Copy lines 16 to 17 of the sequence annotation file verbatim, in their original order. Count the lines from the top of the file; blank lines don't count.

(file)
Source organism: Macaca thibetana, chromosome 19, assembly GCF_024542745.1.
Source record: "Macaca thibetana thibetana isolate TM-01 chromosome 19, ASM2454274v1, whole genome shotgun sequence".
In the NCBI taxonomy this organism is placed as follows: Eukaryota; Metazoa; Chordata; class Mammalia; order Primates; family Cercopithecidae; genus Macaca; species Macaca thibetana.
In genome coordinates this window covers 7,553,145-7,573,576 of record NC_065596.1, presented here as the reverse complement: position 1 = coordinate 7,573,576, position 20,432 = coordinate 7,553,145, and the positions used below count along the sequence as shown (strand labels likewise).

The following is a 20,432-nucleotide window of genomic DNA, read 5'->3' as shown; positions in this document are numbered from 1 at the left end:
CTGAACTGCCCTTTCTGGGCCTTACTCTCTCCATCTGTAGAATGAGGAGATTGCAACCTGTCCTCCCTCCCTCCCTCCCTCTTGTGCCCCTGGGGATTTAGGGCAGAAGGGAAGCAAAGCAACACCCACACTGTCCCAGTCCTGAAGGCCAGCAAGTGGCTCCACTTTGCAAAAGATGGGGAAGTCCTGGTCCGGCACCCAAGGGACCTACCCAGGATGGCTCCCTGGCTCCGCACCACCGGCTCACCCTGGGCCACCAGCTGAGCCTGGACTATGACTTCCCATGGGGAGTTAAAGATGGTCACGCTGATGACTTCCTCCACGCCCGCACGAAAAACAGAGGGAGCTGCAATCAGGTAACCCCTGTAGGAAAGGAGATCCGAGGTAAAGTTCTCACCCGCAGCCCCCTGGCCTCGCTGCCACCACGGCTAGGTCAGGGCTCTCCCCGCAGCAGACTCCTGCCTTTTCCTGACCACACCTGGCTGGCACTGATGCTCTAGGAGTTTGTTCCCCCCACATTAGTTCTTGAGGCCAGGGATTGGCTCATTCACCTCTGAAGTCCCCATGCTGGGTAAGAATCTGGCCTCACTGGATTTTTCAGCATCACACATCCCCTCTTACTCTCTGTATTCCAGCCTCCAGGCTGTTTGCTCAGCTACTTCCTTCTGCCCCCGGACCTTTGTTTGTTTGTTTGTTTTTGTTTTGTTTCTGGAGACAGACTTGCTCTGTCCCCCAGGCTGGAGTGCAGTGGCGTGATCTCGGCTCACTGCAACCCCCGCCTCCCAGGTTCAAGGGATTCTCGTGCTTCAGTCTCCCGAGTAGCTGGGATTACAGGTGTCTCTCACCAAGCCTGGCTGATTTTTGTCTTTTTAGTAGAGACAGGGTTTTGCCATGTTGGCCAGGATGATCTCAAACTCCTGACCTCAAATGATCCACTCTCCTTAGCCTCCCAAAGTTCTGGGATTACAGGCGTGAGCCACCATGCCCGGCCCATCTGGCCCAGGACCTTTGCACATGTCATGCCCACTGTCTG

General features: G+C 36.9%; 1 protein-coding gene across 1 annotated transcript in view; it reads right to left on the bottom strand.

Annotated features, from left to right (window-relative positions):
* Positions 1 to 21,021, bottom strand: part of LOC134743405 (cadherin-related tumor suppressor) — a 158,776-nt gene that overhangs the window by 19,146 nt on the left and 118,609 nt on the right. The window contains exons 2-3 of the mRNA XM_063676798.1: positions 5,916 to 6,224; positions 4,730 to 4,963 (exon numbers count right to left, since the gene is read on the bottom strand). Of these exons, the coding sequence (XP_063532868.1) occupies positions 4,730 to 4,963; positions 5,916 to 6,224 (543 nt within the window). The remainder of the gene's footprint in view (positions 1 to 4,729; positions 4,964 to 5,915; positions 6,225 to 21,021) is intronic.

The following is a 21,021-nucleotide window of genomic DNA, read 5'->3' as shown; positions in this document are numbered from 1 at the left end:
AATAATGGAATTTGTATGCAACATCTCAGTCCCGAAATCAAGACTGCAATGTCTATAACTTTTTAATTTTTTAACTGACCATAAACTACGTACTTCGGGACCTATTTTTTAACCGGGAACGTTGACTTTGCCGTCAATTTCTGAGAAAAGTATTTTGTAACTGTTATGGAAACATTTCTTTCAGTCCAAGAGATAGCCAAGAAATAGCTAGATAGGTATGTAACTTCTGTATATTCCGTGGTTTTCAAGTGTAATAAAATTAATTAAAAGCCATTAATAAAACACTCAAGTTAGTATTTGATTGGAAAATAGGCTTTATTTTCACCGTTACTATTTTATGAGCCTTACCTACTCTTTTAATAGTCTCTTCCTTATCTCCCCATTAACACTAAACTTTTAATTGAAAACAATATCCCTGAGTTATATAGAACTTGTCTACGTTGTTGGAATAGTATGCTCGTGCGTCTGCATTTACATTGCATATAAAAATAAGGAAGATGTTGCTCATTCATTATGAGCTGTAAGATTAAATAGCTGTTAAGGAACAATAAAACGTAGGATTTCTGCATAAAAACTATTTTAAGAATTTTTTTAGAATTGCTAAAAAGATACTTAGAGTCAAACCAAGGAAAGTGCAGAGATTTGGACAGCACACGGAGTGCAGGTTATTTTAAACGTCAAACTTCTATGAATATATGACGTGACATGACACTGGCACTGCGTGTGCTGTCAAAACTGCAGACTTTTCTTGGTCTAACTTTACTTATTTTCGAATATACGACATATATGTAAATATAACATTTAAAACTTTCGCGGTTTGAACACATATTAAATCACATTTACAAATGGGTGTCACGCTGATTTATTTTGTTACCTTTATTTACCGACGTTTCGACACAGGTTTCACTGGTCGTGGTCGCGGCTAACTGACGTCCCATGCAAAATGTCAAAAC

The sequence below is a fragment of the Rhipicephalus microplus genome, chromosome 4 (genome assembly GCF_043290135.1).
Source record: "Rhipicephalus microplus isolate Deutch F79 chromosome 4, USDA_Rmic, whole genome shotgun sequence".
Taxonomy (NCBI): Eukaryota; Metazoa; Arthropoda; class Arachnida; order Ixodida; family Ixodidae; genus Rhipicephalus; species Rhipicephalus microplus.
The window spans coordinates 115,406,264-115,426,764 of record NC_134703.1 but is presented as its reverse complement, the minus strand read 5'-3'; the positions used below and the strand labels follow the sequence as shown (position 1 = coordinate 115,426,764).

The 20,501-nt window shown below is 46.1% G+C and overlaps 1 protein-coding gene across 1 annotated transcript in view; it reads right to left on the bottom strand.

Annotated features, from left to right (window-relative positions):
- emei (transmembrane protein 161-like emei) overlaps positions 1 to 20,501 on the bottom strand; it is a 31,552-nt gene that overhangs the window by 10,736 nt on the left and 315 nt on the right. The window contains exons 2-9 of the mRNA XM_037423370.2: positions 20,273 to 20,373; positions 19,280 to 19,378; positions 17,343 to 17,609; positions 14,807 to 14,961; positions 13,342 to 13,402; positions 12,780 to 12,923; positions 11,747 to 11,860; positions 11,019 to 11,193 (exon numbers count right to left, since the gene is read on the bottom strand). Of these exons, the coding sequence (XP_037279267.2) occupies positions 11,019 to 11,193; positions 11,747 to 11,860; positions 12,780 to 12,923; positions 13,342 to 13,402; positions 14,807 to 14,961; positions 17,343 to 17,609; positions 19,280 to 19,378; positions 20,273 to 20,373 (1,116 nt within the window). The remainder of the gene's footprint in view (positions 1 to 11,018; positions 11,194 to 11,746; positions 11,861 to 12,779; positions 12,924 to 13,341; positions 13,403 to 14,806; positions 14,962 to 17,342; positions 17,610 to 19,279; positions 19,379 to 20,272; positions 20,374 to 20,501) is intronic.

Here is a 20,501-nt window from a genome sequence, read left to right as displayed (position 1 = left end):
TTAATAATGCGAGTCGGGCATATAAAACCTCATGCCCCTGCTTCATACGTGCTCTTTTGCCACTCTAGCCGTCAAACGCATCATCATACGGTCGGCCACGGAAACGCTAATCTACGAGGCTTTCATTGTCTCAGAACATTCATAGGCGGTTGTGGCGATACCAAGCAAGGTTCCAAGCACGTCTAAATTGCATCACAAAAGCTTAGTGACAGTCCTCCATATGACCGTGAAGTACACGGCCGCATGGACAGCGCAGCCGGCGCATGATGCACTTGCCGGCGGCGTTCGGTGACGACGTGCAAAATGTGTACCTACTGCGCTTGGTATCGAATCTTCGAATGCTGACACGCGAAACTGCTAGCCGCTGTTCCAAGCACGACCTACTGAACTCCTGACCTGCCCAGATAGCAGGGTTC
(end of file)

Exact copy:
The 20,501-nt window shown below is 46.1% G+C and overlaps 1 protein-coding gene across 1 annotated transcript in view; it reads right to left on the bottom strand.

Annotated features, from left to right (window-relative positions):